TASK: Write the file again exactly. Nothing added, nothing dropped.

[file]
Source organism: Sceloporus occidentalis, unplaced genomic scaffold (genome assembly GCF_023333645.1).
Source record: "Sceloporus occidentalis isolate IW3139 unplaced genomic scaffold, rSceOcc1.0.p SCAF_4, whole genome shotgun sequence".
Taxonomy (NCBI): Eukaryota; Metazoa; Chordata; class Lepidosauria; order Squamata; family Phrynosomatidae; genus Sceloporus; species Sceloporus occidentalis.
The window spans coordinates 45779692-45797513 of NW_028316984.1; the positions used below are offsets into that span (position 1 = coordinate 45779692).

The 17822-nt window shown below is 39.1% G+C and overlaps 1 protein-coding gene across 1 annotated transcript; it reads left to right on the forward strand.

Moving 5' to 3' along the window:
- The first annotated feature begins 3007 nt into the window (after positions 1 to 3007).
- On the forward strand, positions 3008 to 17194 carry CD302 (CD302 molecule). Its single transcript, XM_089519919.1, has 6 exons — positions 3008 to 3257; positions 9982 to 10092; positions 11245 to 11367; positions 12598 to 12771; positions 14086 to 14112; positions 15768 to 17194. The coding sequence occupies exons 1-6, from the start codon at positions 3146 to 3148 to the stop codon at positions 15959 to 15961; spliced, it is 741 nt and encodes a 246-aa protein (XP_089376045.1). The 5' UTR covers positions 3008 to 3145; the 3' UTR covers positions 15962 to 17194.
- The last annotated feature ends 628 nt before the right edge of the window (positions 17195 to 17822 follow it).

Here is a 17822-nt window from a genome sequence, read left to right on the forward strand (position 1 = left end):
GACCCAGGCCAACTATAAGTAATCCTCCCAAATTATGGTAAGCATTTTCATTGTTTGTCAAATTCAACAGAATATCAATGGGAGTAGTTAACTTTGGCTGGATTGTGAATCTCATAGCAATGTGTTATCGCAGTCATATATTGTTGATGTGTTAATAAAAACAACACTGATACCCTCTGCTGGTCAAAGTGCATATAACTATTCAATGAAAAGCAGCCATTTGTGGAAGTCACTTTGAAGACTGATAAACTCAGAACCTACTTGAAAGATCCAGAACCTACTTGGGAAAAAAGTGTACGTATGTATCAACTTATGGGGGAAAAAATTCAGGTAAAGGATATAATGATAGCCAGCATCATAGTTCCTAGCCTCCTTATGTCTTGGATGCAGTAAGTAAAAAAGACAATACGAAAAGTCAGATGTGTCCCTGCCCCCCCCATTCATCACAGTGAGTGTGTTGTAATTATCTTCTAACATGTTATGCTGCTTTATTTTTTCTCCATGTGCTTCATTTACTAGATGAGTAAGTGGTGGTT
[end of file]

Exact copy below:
Source organism: Sceloporus occidentalis, unplaced genomic scaffold (genome assembly GCF_023333645.1).
Source record: "Sceloporus occidentalis isolate IW3139 unplaced genomic scaffold, rSceOcc1.0.p SCAF_4, whole genome shotgun sequence".
Taxonomy (NCBI): Eukaryota; Metazoa; Chordata; class Lepidosauria; order Squamata; family Phrynosomatidae; genus Sceloporus; species Sceloporus occidentalis.
The window spans coordinates 45779692-45797513 of NW_028316984.1; the positions used below are offsets into that span (position 1 = coordinate 45779692).

The 17822-nt window shown below is 39.1% G+C and overlaps 1 protein-coding gene across 1 annotated transcript; it reads left to right on the forward strand.

Moving 5' to 3' along the window:
- The first annotated feature begins 3007 nt into the window (after positions 1 to 3007).
- On the forward strand, positions 3008 to 17194 carry CD302 (CD302 molecule). Its single transcript, XM_089519919.1, has 6 exons — positions 3008 to 3257; positions 9982 to 10092; positions 11245 to 11367; positions 12598 to 12771; positions 14086 to 14112; positions 15768 to 17194. The coding sequence occupies exons 1-6, from the start codon at positions 3146 to 3148 to the stop codon at positions 15959 to 15961; spliced, it is 741 nt and encodes a 246-aa protein (XP_089376045.1). The 5' UTR covers positions 3008 to 3145; the 3' UTR covers positions 15962 to 17194.
- The last annotated feature ends 628 nt before the right edge of the window (positions 17195 to 17822 follow it).

Here is a 17822-nt window from a genome sequence, read left to right on the forward strand (position 1 = left end):
GACCCAGGCCAACTATAAGTAATCCTCCCAAATTATGGTAAGCATTTTCATTGTTTGTCAAATTCAACAGAATATCAATGGGAGTAGTTAACTTTGGCTGGATTGTGAATCTCATAGCAATGTGTTATCGCAGTCATATATTGTTGATGTGTTAATAAAAACAACACTGATACCCTCTGCTGGTCAAAGTGCATATAACTATTCAATGAAAAGCAGCCATTTGTGGAAGTCACTTTGAAGACTGATAAACTCAGAACCTACTTGAAAGATCCAGAACCTACTTGGGAAAAAAGTGTACGTATGTATCAACTTATGGGGGAAAAAATTCAGGTAAAGGATATAATGATAGCCAGCATCATAGTTCCTAGCCTCCTTATGTCTTGGATGCAGTAAGTAAAAAAGACAATACGAAAAGTCAGATGTGTCCCTGCCCCCCCCATTCATCACAGTGAGTGTGTTGTAATTATCTTCTAACATGTTATGCTGCTTTATTTTTTCTCCATGTGCTTCATTTACTAGATGAGTAAGTGGTGGTT